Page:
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U.S. Stocks Reach Record Highs Ahead Of Trade Deal Signing

wallstreet nov02 15jan20 lt

With traders looking ahead to the signing of the U.S.-China phase one trade deal, stocks have moved mostly higher in morning trading on Wednesday. The major averages have all moved to the upside after ending the previous session mixed.

In recent trading, the major averages have reached new record intraday highs. The Dow is up 176.96 points or 0.6 percent at 29,116.63, the Nasdaq is up 47.05 points or 0.5 percent at 9,298.37 and the S&P 500 is up 14.08 points or 0.4 percent at 3,297.23.

The strength on Wall Street comes as President Donald Trump and Chinese Vice Premier Liu He are expected to sign the trade deal at a ceremony at the White House around 11:30 am ET.

The deal includes increased Chinese purchases of U.S. goods and is expected to open Chinese markets to more American companies.

In exchange, the U.S. will scrap a new round of tariffs and cut the tariffs on $120 billion worth of Chinese goods in half to 7.5 percent.

Traders seem to have shrugged off earlier jitters about indications that a 25 percent tariff on $250 billion worth of Chinese imports will remain in place until a phase two deal is completed.

The remaining tariffs could continue to hamper economic growth for the foreseeable future, with a phase two deal seen as potentially more difficult to complete.

On the U.S. economic front, a report released by the Labor Department showed a modest increase in U.S. producer prices in the month of December.

The Labor Department said its producer price index for final demand inched up by 0.1 percent in December after coming in unchanged in November. Economists had expected prices to rise by 0.2 percent.

Excluding food and energy prices, core producer prices still crept up by 0.1 percent in December after dipping by 0.2 percent in November. Core prices were also expected to increase by 0.2 percent.

A separate report from the New York Federal Reserve showed a modest acceleration in the pace of growth in regional manufacturing activity in the month of January.

The New York Fed said its general business conditions index edged up to 4.8 in January from a revised 3.3 in December, with a positive reading indicating growth in regional manufacturing activity.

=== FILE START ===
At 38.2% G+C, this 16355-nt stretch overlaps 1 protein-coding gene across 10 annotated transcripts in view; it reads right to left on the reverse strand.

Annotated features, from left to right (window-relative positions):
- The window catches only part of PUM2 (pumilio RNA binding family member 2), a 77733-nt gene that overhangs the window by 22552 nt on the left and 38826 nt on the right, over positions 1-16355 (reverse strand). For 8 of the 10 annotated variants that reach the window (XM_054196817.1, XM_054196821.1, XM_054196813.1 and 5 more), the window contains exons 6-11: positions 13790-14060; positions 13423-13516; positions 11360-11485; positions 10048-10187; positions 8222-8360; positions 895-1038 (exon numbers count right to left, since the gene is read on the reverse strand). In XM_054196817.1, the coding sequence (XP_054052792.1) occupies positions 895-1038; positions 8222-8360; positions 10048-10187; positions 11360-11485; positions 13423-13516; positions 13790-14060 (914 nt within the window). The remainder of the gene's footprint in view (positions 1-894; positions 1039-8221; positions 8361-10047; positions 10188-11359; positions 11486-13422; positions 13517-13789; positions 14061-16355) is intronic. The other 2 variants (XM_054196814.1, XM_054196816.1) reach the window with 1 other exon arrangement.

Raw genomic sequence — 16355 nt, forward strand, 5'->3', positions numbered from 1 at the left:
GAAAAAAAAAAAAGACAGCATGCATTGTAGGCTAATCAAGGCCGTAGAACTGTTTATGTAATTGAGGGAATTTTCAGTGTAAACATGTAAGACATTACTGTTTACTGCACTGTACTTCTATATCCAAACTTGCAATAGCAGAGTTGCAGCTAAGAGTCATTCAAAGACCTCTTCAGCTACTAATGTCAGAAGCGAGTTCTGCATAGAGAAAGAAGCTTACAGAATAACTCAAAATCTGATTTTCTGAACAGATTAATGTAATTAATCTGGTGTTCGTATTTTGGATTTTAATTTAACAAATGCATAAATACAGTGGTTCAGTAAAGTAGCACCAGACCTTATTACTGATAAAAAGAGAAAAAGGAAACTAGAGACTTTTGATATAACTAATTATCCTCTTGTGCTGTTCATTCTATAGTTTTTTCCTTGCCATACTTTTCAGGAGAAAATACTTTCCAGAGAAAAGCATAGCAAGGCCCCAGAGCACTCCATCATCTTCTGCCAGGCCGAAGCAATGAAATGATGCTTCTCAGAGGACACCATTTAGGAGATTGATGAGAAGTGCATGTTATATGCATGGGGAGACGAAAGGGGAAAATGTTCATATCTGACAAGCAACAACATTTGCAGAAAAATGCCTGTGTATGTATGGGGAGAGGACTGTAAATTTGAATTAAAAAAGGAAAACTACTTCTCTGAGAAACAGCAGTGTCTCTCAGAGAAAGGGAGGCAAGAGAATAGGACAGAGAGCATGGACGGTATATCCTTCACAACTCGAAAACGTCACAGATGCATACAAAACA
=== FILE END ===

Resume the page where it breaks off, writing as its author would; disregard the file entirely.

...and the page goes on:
Economists had expected the general business conditions index to come in unchanged compared to the 3.5 originally reported for the previous month.

Later in the day, the Federal Reserve is scheduled to release its Beige Book, a compilation of anecdotal evidence on economic conditions in the twelve Fed districts.

Utilities stocks are turning in a strong performance in morning trading, with the Dow Jones Utility Average climbing by 1.2 percent to a record intraday high.

Notable strength is also visible among pharmaceutical stocks, as reflected by the 1.2 percent gain being posted by the NYSE Arca Pharmaceutical Index.

On the other hand, energy stocks have come under pressure on the day, with a decrease by the price of crude oil weighing on the sector.

In overseas trading, stock markets across the Asia-Pacific region moved mostly lower during trading on Wednesday. Japan's Nikkei 225 Index slid by 0.5 percent, while Hong Kong's Hang Seng Index fell by 0.4 percent.

Meanwhile, the major European markets have turned mixed on the day. While the U.K.'s FTSE 100 Index has inched up by 0.1 percent, the German DAX Index and the French CAC 40 Index are both down by 0.3 percent.

In the bond market, treasuries are extending the upward move seen in the previous session. Subsequently, the yield on the benchmark ten-year note, which moves opposite of its price, is down by 2.3 basis points at 1.795 percent.

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